Political Violence in Media: A case study of the media framing of the Kurdish female fighters in Northern Iraq and Syria
Independent thesis Basic level (degree of Bachelor), 10 credits / 15 HE creditsStudent thesis
The aim and purpose of this study is to explore how the Western media, more precisely six British newspapers, portrays the Kurdish female fighters of the Women’s Protection Units and the Peshmerga, who today are fighting against Deash in Northern Iraq and Syria. There have been a growing media interest in the Kurdish female fighters since the rise of Daesh, and they were an often recurring subject in newspapers and other media platforms during 2014 and 2015. I have collected 32 articles from six different newspapers, and applied a framework consisting of six different frames developed by Brigitte L. Nacos together with theories of media framing and social constructivism. The methodology is conducted as a critical discourse analysis, inspired by Norman Fairclough’s three-dimensional model.
In the articles, the Kurdish female fighters are portrayed as a different phenomenon, however, the articles still describes them as brave and dignified fighters who are rational in their understanding of what they are fighting for and what they are sacrificing. They are portrayed as being motivated by issues such as equality and female liberation in contrast to Deash anti-female values. The previous research conducted by feminist scholars often focuses on that the media portray women, who conduct acts of political violence, in a negative ways, such as deviants who are lacking traditionally stereotypical feminine characteristics or that their looks are in focus instead of their motivations. However, I have drawn the conclusion that there is more to how the Kurdish female fighters are portrayed then what one would think.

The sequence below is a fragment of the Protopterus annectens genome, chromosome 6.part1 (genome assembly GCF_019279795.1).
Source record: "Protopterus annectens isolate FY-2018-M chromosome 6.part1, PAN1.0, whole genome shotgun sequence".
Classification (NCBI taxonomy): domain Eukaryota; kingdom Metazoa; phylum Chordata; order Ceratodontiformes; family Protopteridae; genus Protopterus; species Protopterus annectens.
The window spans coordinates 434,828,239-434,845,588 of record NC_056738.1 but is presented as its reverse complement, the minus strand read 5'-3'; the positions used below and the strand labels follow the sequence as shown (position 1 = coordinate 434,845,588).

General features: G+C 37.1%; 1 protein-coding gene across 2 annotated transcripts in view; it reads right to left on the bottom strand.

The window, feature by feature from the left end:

Place, publisher, year, edition, pages
2016. , 45 p.
Kurdish female fighters, YPJ, Peshmerga, critical discourse analysis, media framing, political violence
Social Sciences Interdisciplinary
IdentifiersURN: urn:nbn:se:lnu:diva-56460OAI: oai:DiVA.org:lnu-56460DiVA: diva2:968030
Subject / course
Peace and development
Peace and Development Programme, 180 credits